Beyond Cook, the Saints will have to put their scouting department to the test to try and identify the best fits. Cincinnati Bengals veteran Tyler Eifert has a high ceiling, but his career has been plagued by injuries. Other options could include the Bengals' C.J. Uzomah and Tyler Kroft, the Pittsburgh Steelers' Jesse James, the Denver Broncos' Jeff Heuerman and the Kansas City Chiefs' Demetrius Harris. Others could still be released by their teams (though the Green Bay Packers reportedly intend to keep former Saints star Jimmy Graham).

At receiver, the dream scenario would be for Meredith to be healthy enough in 2019 to live up to his lofty potential after the Saints signed him to a two-year, $9.5 million contract this past offseason.

But New Orleans should still strongly consider an upgrade at slot receiver -- especially with so many enticing options to choose from.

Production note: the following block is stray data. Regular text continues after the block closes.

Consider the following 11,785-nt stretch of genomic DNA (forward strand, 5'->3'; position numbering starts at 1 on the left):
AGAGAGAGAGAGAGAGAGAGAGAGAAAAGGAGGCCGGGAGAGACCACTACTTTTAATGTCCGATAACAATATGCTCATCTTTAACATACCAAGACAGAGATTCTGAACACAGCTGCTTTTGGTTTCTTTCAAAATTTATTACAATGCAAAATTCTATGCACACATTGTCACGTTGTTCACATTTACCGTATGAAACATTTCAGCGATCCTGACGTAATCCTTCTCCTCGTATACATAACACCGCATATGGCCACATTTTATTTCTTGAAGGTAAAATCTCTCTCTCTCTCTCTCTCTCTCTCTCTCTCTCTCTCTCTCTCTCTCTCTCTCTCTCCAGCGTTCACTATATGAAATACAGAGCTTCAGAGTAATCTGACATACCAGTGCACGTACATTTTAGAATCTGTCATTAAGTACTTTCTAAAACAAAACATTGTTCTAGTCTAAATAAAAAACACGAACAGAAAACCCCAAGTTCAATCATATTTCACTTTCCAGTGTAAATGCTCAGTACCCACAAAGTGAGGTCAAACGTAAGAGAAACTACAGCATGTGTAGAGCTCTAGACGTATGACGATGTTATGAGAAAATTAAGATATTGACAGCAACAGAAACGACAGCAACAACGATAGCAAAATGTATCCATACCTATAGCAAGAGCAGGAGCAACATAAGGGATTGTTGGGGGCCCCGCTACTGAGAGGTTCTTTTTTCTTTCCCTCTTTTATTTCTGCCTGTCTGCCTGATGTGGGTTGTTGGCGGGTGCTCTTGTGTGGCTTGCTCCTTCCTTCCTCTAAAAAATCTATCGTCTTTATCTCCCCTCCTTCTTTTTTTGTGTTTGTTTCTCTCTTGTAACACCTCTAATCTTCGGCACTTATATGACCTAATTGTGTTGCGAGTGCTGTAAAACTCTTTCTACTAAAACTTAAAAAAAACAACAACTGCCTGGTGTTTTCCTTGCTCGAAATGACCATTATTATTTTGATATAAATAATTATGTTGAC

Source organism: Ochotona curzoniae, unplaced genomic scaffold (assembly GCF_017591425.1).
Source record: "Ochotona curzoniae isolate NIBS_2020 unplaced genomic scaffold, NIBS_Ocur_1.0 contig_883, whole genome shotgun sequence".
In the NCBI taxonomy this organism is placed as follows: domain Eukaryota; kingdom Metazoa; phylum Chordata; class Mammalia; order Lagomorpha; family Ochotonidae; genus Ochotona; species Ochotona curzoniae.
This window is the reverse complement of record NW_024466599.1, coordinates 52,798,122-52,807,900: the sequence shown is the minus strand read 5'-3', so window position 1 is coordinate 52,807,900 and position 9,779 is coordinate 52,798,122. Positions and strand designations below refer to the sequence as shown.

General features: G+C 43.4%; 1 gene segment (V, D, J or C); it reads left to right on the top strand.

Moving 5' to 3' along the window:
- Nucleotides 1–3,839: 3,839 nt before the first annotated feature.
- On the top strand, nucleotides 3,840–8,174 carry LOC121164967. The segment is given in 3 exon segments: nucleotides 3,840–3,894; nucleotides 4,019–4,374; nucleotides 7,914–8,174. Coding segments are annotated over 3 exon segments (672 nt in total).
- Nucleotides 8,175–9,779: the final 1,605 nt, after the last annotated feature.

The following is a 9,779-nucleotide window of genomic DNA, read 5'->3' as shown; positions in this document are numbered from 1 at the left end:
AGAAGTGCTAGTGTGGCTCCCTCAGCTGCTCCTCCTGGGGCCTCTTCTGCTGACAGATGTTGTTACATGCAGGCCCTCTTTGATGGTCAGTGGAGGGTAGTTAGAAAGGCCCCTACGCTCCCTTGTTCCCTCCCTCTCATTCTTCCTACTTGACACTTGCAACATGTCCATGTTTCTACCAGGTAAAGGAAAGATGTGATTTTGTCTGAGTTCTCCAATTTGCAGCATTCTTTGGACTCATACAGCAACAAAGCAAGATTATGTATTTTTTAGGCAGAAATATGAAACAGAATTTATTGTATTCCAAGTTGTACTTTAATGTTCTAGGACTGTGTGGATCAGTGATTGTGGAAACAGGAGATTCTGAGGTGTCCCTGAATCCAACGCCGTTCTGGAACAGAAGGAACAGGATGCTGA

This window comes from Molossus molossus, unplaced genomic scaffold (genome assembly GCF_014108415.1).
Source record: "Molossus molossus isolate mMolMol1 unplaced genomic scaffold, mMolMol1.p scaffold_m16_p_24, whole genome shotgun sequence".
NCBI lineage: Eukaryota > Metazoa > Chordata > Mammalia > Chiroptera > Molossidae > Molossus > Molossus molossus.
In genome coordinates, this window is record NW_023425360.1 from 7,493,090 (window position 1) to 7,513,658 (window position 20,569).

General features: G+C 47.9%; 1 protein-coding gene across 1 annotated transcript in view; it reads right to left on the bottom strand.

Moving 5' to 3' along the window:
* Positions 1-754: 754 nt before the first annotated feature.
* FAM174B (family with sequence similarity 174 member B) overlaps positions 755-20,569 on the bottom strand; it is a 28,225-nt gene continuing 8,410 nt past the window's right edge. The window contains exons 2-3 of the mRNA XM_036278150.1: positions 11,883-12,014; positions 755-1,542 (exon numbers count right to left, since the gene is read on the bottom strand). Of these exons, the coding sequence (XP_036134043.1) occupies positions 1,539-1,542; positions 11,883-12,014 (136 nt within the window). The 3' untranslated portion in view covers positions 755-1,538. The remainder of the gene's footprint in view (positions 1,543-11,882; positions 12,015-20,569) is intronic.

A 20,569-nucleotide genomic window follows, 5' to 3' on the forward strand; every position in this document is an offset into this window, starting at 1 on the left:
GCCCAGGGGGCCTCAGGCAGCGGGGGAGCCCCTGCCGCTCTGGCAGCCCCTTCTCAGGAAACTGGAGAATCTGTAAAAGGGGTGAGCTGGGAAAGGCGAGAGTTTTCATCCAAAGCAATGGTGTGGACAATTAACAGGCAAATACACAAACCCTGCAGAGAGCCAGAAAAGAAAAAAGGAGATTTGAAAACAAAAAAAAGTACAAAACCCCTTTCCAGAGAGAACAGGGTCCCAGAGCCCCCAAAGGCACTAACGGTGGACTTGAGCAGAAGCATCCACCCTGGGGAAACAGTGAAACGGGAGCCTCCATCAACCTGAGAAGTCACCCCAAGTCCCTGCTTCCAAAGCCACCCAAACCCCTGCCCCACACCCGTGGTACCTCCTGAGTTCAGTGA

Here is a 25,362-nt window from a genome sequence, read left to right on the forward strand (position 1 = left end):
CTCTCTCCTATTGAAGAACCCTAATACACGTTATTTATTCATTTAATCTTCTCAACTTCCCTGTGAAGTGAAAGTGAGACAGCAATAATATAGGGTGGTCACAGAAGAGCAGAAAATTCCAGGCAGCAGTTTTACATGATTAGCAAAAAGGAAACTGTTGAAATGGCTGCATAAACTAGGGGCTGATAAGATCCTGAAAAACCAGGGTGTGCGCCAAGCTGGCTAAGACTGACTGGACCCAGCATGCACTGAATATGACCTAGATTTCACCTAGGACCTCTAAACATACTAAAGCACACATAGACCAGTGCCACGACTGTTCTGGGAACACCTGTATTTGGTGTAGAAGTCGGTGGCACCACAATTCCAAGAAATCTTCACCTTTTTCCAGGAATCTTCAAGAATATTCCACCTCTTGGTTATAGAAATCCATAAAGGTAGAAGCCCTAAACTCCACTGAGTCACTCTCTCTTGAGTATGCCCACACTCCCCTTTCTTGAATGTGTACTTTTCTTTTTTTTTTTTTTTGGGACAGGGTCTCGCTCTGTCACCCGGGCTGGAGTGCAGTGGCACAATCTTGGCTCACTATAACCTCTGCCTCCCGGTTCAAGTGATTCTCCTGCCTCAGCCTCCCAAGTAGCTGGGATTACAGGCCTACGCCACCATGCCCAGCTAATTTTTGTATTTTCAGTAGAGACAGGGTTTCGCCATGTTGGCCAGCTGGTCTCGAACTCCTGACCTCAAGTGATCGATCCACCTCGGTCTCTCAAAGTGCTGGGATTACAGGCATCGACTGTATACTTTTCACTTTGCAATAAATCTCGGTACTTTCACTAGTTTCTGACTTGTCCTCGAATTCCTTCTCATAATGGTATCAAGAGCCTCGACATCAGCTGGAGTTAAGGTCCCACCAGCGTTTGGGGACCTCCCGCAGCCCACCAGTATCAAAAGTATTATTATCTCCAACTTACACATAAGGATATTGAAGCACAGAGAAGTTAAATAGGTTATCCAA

Tate, Cobb, Humphries, Crowder and Beasley all rank among the top-11 wide receivers in catches from out of the slot over the past four years, according to ESPN Stats & Information.

Tate, 30, had at least 90 catches in four straight years with the Detroit Lions from 2014-17 before a midseason trade to the Philadelphia Eagles last year was met with mixed results.

Cobb, 28, was a Pro Bowler with the Packers in 2014 before battling a series of injuries over the past four years. Humphries, 25, has become a bigger part of the Tampa Bay Buccaneers' offense in recent years (and as an added bonus, the Saints could steal him away from a division rival). Crowder, 25, has been a coaches' favorite with the Washington Redskins, but he hasn't fully reached his potential while battling injuries. Beasley, who turns 30 in April, has been a steady contributor for the Dallas Cowboys.

The Saints could also look at receiver options outside of the slot, especially with Ginn getting older. If they go that route, top free agents include John Brown, Tyrell Williams and Devin Funchess.